More obvious, perhaps, are the anticipations in the Gen 16 narrative of the Exodus story, though things are essentially backwards. The Egyptian is the slave, and Sarai “dealt hardly” (the same Hebrew word that will appear in Exod 1:11) with her. The Egyptian, instead of the Hebrew, flees into the wilderness, apparently on the way to Egypt. If all of this constitutes a sort of reversed anticipation of the Exodus to come, it is fascinating how the story wraps up: Hagar is commanded to return to her mistress. In short, the reversal is reversed in the end, and by the Lord Himself. I’m not sure what is to be made of this reversed reversal.
Finally, the scene at the well seems to be typical. Perhaps the scene that most comes to mind is John 4, the Samaritan woman at the well with Jesus. In both the present text and John 4, the Lord engages the outcast kin. In the end, I’m not sure what can be taken from the tie between these two texts, but the connection is intriguing to me.
Two other books of scripture deal with this chapter in interesting ways that probably deserve mention, at least because they draw from the present text some aspects of the story that might otherwise be ignored. The first is Galatians 4:21-31, Paul’s allegorical reading of Hagar and Sarah. Verse 23: “But he who was of the bondwoman was born after the flesh; but he of the freewoman was by promise.” The distinction Paul draws is tied, of course, to the great gulf between “salvation by works” and “salvation by grace.” This suggests to me that what is at work in Gen 16 is a sort of “fulfillment of the promise by works.” In Gen 16, it is not quite clear whether this sort of an approach is condoned or condemned: on the one hand, the promise of countless seed is confirmed on Ishmael (verse 10); on the other hand, as the NRSV translates it, “He shall be a wild ass of a man, with his hand against everyone, and everyone’s hand against him; and he shall live at odds with all his kin” (verses 11-12). My own predilection is to condemn this attempt at fulfilling the commandment one’s own way, this “fulfillment by works” business (to condemn it, perhaps, as totalitarian).
But the other intertext suggests otherwise, a text I approach only with fear and trembling, a text that for Joseph Smith himself might have been the very gift of death: D&C 132. Verse 34 there: “God commanded Abraham, and Sarah gave Hagar to Abraham to wife. And why did she do it? Because this was the law; and from Hagar sprang many people. This, therefore, was fulfilling, among other things, the promises.” Two points to raise. First, what are we to make of this reading? It is quite different, ultimately, from the most obvious reading of Gen 16. Is there some way to reconcile the two texts? Would that even be desirable? Second, did Joseph read his own experiences with Emma into this story (Emma giving certain women to Joseph as wives, and then rejecting them and demanding Joseph break off those marriages)? If so, then verses 64-65 are important as well: if “a wife… receive not this law… she then becomes the transgressor; and he [the husband] is exempt from the law of Sarah, who administered unto Abraham according to the law when I commanded Abraham to take Hagar to wife.” I’m not personally quite sure what to make of these verses, but it seems quite clear that “a uniquely Latter-day Saint” reading of Abraham has to engage them. Perhaps all of this raises at least this major question: Why was Abraham so central to Joseph’s temple/marriage revelations in Nauvoo?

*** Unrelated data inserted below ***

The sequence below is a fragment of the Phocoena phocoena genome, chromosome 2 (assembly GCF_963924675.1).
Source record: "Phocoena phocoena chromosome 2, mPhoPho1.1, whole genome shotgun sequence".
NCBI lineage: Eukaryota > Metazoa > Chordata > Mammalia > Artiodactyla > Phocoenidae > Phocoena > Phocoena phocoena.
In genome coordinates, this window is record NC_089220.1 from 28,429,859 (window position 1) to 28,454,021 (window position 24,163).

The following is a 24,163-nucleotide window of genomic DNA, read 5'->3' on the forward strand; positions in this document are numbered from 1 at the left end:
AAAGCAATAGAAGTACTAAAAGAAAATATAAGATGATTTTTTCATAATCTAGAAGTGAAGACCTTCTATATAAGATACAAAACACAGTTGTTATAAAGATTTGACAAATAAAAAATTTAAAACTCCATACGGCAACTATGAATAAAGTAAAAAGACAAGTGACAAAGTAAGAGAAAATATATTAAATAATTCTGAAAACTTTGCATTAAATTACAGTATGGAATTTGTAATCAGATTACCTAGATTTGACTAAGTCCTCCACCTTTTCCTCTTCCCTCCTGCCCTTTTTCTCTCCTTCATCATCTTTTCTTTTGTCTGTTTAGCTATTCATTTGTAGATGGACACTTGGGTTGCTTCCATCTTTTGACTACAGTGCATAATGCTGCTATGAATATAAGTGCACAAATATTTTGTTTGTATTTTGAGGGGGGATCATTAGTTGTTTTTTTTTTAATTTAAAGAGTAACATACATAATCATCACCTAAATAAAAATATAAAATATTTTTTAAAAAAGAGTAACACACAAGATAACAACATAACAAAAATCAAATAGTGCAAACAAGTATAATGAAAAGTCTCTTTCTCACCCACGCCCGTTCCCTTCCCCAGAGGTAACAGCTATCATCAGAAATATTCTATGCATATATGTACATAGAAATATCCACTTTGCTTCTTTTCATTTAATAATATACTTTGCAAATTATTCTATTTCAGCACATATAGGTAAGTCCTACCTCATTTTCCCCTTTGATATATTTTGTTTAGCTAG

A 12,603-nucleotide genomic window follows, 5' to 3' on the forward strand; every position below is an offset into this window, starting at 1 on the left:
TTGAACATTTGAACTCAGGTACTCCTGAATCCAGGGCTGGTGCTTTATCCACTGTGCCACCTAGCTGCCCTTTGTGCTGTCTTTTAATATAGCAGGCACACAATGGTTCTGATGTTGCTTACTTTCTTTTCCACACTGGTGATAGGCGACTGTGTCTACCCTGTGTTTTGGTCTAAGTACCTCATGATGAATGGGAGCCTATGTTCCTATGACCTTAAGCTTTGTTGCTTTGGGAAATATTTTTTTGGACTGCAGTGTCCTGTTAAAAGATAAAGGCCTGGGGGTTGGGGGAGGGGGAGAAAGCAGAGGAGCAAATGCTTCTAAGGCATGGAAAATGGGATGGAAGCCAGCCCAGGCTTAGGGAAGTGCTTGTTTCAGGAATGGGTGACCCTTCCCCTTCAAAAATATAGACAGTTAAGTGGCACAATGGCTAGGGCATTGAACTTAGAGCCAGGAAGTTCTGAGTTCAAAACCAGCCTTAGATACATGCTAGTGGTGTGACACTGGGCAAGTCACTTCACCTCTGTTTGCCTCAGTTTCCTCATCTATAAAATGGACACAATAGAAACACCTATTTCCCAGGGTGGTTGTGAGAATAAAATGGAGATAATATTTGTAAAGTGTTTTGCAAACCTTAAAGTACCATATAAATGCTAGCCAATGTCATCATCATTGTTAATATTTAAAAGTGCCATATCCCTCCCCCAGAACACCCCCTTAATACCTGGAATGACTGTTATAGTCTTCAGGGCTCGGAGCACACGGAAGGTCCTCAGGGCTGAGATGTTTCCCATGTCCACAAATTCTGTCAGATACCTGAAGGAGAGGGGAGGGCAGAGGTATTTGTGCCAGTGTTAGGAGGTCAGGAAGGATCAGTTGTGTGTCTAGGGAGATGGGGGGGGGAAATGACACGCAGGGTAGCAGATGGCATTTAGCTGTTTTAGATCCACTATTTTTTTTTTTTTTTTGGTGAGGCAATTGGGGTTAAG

Setting these two intertexts side by side, it certainly appears that there are two very different ways to read this story: it might be read on the one hand as pointing to the wrong of an attempt to fulfill the promise (to be saved?) by works, or it might be read on the other hand as an example of Abraham’s strict obedience to the word (command) of grace.
An afterthought for fun
Any thoughts on how the master-slave dialectic might be read into Hagar’s work of mothering a child for Sarai?